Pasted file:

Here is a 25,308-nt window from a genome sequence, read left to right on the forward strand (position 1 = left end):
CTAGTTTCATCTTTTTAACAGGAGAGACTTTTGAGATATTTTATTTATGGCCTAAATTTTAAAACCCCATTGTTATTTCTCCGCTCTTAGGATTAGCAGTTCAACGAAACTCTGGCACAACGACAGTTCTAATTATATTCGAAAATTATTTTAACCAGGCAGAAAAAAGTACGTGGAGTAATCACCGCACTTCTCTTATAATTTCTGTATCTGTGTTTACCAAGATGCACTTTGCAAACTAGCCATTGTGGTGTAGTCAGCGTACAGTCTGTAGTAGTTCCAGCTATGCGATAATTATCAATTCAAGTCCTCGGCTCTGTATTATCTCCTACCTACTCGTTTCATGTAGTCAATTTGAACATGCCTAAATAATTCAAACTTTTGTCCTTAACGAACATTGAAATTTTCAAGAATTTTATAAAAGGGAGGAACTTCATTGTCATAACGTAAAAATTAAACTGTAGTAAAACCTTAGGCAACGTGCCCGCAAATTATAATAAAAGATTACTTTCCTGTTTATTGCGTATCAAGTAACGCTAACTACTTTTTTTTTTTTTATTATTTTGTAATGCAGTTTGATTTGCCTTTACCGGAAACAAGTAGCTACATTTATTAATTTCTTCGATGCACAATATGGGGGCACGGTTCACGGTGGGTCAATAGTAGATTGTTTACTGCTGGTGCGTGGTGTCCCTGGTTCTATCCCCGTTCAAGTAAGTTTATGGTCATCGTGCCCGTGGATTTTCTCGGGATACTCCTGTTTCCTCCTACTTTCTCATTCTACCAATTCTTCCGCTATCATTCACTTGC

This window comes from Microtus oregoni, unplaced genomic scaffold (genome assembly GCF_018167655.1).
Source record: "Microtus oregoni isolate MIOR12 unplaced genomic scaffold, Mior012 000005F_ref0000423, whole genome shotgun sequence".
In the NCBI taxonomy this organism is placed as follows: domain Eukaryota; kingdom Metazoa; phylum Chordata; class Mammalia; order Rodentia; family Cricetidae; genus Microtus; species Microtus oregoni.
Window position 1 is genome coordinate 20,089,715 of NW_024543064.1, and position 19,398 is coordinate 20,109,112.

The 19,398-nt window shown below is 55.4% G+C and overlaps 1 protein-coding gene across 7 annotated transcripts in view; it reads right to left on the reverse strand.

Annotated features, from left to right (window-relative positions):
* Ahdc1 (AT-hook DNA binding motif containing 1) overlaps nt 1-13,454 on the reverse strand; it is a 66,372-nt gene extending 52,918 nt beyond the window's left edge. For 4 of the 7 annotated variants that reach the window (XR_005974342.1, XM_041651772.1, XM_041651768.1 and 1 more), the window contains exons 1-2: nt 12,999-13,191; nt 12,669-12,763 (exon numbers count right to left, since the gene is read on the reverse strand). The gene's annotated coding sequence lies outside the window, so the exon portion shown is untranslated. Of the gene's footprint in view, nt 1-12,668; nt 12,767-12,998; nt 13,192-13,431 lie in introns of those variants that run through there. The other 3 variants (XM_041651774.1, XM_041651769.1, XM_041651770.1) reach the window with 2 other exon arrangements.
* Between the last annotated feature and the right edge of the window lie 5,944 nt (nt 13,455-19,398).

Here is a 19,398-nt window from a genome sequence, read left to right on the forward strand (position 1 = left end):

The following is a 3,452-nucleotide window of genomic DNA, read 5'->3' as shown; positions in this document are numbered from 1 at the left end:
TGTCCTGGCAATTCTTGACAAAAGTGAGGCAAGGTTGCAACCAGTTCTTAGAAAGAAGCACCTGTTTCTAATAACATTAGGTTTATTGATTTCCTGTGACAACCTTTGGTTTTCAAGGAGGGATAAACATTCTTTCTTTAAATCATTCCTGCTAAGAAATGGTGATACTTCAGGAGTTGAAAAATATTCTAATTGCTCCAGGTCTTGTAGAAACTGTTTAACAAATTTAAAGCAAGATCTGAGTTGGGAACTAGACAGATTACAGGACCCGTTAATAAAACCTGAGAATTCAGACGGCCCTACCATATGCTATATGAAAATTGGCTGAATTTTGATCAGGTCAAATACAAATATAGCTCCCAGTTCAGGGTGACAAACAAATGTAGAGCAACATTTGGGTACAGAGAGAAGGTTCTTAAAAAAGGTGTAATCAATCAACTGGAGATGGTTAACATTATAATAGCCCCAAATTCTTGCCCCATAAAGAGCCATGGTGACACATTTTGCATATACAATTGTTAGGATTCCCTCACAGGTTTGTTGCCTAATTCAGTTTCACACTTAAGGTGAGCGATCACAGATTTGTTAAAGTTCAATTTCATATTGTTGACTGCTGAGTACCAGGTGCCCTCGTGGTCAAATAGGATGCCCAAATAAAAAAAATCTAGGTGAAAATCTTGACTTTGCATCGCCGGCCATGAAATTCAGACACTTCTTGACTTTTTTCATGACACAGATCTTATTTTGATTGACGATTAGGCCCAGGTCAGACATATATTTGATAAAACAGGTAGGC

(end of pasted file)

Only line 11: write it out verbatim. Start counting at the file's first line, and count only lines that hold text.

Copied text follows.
Here is a 19,398-nt window from a genome sequence, read left to right on the forward strand (position 1 = left end):